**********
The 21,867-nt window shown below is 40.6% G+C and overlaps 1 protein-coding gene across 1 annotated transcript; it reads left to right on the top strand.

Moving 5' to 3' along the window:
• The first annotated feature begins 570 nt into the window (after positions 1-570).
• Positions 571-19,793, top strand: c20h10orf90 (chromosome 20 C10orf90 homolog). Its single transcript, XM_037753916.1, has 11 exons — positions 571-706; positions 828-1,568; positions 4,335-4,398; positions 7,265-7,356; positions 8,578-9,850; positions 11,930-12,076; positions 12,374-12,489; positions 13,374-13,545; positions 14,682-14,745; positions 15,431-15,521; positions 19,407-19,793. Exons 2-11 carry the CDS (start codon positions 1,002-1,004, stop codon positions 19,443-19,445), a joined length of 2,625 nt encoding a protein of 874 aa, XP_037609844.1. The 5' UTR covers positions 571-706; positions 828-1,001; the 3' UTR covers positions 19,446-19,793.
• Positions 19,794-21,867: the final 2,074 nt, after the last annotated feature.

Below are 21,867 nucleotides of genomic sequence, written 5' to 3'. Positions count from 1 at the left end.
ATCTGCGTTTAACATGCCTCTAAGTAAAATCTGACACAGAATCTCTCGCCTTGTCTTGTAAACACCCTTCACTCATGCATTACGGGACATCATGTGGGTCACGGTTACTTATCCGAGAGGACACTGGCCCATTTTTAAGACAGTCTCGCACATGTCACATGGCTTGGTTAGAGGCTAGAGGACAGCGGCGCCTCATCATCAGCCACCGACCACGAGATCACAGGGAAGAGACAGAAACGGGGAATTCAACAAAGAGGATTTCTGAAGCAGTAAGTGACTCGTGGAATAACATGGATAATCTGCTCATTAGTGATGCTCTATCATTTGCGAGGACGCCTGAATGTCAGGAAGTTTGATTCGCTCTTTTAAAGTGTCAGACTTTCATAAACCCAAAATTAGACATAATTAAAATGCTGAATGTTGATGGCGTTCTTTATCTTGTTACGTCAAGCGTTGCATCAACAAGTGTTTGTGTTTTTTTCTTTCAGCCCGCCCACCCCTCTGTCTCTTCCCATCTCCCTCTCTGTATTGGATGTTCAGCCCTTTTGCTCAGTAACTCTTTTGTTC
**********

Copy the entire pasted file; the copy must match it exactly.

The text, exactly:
The 21,867-nt window shown below is 40.6% G+C and overlaps 1 protein-coding gene across 1 annotated transcript; it reads left to right on the top strand.

Moving 5' to 3' along the window:
• The first annotated feature begins 570 nt into the window (after positions 1-570).
• Positions 571-19,793, top strand: c20h10orf90 (chromosome 20 C10orf90 homolog). Its single transcript, XM_037753916.1, has 11 exons — positions 571-706; positions 828-1,568; positions 4,335-4,398; positions 7,265-7,356; positions 8,578-9,850; positions 11,930-12,076; positions 12,374-12,489; positions 13,374-13,545; positions 14,682-14,745; positions 15,431-15,521; positions 19,407-19,793. Exons 2-11 carry the CDS (start codon positions 1,002-1,004, stop codon positions 19,443-19,445), a joined length of 2,625 nt encoding a protein of 874 aa, XP_037609844.1. The 5' UTR covers positions 571-706; positions 828-1,001; the 3' UTR covers positions 19,446-19,793.
• Positions 19,794-21,867: the final 2,074 nt, after the last annotated feature.

Below are 21,867 nucleotides of genomic sequence, written 5' to 3'. Positions count from 1 at the left end.
ATCTGCGTTTAACATGCCTCTAAGTAAAATCTGACACAGAATCTCTCGCCTTGTCTTGTAAACACCCTTCACTCATGCATTACGGGACATCATGTGGGTCACGGTTACTTATCCGAGAGGACACTGGCCCATTTTTAAGACAGTCTCGCACATGTCACATGGCTTGGTTAGAGGCTAGAGGACAGCGGCGCCTCATCATCAGCCACCGACCACGAGATCACAGGGAAGAGACAGAAACGGGGAATTCAACAAAGAGGATTTCTGAAGCAGTAAGTGACTCGTGGAATAACATGGATAATCTGCTCATTAGTGATGCTCTATCATTTGCGAGGACGCCTGAATGTCAGGAAGTTTGATTCGCTCTTTTAAAGTGTCAGACTTTCATAAACCCAAAATTAGACATAATTAAAATGCTGAATGTTGATGGCGTTCTTTATCTTGTTACGTCAAGCGTTGCATCAACAAGTGTTTGTGTTTTTTTCTTTCAGCCCGCCCACCCCTCTGTCTCTTCCCATCTCCCTCTCTGTATTGGATGTTCAGCCCTTTTGCTCAGTAACTCTTTTGTTC